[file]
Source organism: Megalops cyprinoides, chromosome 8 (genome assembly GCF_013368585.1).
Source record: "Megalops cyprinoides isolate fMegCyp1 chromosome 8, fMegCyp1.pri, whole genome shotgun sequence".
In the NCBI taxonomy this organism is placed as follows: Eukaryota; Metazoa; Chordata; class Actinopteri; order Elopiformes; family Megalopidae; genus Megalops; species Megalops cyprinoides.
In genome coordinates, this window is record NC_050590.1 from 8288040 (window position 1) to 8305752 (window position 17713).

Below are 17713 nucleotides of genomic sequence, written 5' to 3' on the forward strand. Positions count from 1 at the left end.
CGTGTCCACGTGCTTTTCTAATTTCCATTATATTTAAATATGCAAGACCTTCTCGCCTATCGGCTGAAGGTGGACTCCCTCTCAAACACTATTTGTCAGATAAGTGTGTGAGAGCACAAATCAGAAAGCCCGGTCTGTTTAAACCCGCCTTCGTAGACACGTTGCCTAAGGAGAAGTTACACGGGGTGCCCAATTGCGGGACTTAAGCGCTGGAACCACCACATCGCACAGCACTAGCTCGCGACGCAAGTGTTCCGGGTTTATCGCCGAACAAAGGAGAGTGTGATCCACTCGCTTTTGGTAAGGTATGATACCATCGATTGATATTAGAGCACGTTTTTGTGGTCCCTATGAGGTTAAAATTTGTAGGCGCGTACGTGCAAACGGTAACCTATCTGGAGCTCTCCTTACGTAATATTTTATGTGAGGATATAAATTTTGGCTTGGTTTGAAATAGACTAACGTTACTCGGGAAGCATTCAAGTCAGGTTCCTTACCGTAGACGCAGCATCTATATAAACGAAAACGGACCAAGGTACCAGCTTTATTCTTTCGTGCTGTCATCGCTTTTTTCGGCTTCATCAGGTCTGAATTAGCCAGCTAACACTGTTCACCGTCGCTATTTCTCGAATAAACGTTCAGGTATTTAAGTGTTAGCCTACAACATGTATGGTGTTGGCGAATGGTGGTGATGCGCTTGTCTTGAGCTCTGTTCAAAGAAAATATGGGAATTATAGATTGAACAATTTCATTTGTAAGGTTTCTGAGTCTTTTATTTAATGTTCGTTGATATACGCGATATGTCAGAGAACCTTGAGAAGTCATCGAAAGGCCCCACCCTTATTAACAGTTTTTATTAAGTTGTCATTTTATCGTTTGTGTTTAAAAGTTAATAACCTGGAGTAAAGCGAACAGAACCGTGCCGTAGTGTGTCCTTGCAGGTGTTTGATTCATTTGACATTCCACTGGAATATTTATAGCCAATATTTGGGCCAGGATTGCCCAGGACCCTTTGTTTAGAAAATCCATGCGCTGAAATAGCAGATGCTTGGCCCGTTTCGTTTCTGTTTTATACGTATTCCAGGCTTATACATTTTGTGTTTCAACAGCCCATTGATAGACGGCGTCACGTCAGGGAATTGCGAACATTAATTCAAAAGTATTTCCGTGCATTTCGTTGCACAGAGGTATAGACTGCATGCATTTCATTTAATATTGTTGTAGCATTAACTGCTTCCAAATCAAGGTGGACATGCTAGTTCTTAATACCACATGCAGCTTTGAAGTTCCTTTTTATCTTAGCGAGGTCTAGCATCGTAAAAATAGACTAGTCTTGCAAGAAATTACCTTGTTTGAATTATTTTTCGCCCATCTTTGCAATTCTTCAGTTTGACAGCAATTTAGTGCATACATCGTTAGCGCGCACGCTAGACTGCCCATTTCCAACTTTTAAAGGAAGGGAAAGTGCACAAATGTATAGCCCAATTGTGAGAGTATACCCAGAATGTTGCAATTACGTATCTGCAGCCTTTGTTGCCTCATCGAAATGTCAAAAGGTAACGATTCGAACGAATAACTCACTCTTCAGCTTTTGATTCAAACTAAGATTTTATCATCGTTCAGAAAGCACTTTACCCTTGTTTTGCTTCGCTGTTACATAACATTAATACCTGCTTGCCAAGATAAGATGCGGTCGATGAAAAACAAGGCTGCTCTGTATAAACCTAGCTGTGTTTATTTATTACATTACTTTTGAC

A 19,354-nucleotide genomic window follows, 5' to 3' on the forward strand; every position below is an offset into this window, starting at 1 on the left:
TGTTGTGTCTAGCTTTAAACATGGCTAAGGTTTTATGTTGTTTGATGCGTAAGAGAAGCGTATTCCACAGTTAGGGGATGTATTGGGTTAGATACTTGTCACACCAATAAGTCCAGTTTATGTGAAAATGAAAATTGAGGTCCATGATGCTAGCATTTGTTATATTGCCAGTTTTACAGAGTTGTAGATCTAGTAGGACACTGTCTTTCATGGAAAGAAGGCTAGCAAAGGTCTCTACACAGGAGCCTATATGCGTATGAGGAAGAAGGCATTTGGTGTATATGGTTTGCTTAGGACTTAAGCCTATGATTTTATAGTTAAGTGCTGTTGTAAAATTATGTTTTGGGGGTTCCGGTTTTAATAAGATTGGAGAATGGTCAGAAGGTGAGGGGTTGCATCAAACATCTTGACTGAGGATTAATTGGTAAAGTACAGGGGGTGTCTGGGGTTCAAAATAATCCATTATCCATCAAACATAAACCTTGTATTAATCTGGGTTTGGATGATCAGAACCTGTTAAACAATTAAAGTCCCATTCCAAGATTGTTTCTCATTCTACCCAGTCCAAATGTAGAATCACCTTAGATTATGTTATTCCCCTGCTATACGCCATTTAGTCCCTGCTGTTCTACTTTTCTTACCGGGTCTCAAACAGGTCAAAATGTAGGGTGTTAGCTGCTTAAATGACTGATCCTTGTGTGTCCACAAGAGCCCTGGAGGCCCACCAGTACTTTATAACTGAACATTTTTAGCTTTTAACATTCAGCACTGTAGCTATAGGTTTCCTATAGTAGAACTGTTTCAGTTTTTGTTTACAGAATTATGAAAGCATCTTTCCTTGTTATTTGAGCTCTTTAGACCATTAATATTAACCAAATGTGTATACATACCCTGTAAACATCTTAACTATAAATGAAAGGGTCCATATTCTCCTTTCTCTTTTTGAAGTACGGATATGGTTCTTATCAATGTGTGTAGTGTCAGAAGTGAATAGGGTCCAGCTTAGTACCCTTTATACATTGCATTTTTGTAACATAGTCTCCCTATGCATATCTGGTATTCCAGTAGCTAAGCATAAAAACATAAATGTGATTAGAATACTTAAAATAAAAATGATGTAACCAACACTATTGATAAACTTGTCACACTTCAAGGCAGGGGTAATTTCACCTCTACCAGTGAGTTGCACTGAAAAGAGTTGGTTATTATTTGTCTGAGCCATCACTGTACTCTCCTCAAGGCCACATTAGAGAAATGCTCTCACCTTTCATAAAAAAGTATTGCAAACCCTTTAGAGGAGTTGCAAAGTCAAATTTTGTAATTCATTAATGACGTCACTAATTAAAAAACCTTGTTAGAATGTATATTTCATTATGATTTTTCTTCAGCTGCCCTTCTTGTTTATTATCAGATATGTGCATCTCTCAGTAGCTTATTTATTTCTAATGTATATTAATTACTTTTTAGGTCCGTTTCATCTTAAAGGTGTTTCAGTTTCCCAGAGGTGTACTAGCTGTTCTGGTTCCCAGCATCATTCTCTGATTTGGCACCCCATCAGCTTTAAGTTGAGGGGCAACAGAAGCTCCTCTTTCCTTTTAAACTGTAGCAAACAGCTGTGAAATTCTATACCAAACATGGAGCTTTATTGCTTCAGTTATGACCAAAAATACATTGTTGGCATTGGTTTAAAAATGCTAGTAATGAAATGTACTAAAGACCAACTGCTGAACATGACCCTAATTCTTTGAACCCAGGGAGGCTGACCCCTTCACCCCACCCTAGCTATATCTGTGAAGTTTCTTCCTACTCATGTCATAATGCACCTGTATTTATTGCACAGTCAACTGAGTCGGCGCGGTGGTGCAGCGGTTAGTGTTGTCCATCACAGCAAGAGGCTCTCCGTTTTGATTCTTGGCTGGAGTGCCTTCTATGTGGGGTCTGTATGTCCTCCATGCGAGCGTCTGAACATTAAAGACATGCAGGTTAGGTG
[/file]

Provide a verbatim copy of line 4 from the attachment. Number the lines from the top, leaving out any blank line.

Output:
In genome coordinates, this window is record NC_050590.1 from 8288040 (window position 1) to 8305752 (window position 17713).